So while I haven’t run into any IP67 consumer tablets in the field yet, I expect more of them by the fall. Based on what we have seen so far in more rugged smartphones, those are likely to be Android devices, but that’s just an educated guess. (I normally never talk about individual operating systems, but the clear trend has been that Android devices seem to be experimenting with ruggedness as a differentiating feature, and other OS have not.) Next, there are a few rugged consumer tablets out there already: this one from France and this Chinese one. Both are out of stock, and they haven’t come up in any of my discussions on this topic, but that may not mean much due to small sample size.

To close this post, it is worth remembering that many enterprises have spec-ed ‘rugged’ devices for all kinds of reasons. Sometimes they assume that any device going into the field needs to be rugged, and that is not true: they only need to resist a bit of water or grit, and they don’t even need full IP67 ruggedness. Next, sometimes they need IP67 and some aspects of MIL-STD-810, but not all. In those instances, they have over-speced for ruggedness, and may move to adopting ‘rugged enough’ consumer devices.

Finally, there are use cases where it isn’t just about water, sand or worrying about dropping the device: MIL-STD-810 Method 511 makes sure that the device is safe to use in an explosive atmosphere. In a dinner with oil company executives in Calgary, this was a key topic. The downside of not being rugged enough is NOT merely a cracked screen or broken phone: the wrong device on an oil rig can emit an explosion-causing spark, which could result in millions of dollars of damage and dozens of lives lost. There will remain many enterprise use applications where the traditional high end rugged device is the only acceptable solution.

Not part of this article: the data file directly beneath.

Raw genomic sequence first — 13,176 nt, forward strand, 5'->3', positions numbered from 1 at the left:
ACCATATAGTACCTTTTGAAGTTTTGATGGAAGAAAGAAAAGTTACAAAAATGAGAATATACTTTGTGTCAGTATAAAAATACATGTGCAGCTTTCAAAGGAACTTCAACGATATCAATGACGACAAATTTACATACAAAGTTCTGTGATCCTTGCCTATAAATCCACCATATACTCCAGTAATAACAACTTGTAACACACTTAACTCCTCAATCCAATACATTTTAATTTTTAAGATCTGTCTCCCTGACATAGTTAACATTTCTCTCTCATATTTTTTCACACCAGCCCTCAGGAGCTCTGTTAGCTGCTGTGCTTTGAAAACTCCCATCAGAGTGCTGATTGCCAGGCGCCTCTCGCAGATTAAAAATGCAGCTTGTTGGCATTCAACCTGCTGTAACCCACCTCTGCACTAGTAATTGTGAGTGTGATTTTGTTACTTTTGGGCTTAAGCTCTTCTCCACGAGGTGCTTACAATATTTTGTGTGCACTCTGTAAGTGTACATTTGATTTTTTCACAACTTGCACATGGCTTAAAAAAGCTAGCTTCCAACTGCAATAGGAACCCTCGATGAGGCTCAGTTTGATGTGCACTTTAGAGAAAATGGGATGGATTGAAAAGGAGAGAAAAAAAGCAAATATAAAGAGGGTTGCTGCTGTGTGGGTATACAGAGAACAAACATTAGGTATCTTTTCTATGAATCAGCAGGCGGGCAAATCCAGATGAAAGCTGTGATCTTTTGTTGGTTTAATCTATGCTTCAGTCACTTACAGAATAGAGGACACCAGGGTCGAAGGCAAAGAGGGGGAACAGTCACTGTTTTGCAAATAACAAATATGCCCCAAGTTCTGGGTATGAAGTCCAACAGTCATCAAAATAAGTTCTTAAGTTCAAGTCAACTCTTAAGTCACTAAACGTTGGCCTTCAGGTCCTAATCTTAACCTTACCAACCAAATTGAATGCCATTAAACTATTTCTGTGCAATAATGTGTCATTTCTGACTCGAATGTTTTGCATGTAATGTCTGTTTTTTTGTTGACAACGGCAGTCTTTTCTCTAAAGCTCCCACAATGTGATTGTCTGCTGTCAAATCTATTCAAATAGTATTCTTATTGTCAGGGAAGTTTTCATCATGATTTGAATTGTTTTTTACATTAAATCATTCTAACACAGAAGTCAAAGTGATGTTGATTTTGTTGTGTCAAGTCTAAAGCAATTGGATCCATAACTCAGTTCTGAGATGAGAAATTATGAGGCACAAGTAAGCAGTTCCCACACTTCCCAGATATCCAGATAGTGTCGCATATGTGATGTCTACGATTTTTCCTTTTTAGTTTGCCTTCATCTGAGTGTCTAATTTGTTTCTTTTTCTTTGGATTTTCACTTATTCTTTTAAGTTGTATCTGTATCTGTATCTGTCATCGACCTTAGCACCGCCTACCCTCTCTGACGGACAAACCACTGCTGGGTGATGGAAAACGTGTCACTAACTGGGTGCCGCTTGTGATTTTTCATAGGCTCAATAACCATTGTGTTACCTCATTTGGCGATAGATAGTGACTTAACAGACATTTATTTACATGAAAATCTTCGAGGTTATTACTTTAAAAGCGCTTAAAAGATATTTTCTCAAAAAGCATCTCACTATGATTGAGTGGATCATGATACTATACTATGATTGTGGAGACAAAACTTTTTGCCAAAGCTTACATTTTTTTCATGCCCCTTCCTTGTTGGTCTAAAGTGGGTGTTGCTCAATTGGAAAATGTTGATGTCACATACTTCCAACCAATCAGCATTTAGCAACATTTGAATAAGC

As an aside, it is worth noting that it isn’t just smartphones or tablets that pose that kind of risk on an oil-platform. I am a big fan of wearables in the enterprise: I think that market may end up being much more useful and valuable than the consumer market over time. There are various jobs on a rig, but picture a Motorhand or Derrickhand (on the rig floor or up on the platform) having a device that records what they are seeing in real time, presents them with a augmented reality display of the relevant data, and all worn on their heads in a hands-free fashion? Brilliant – but it better pass MIL-STD-810 Method 511 and not blow everyone on the rig to Kingdom Come! 

The question that many of my clients have asked is if new, more-rugged consumer mobile devices will cut into sales of existing rugged devices? Or will they be additive, growing the overall space? My hunch (and our Deloitte prediction) was that they will be additive, but there is no good data so far.

Great: we now have a path to seeing rugged enough consumer devices take off in the enterprise. But just how popular will they be for consumers? Is this something that only 20% of buyers will want, or will it become near ubiquitous?

Next post: Consumer uptake of rugged mobile devices. Is rugged the new black?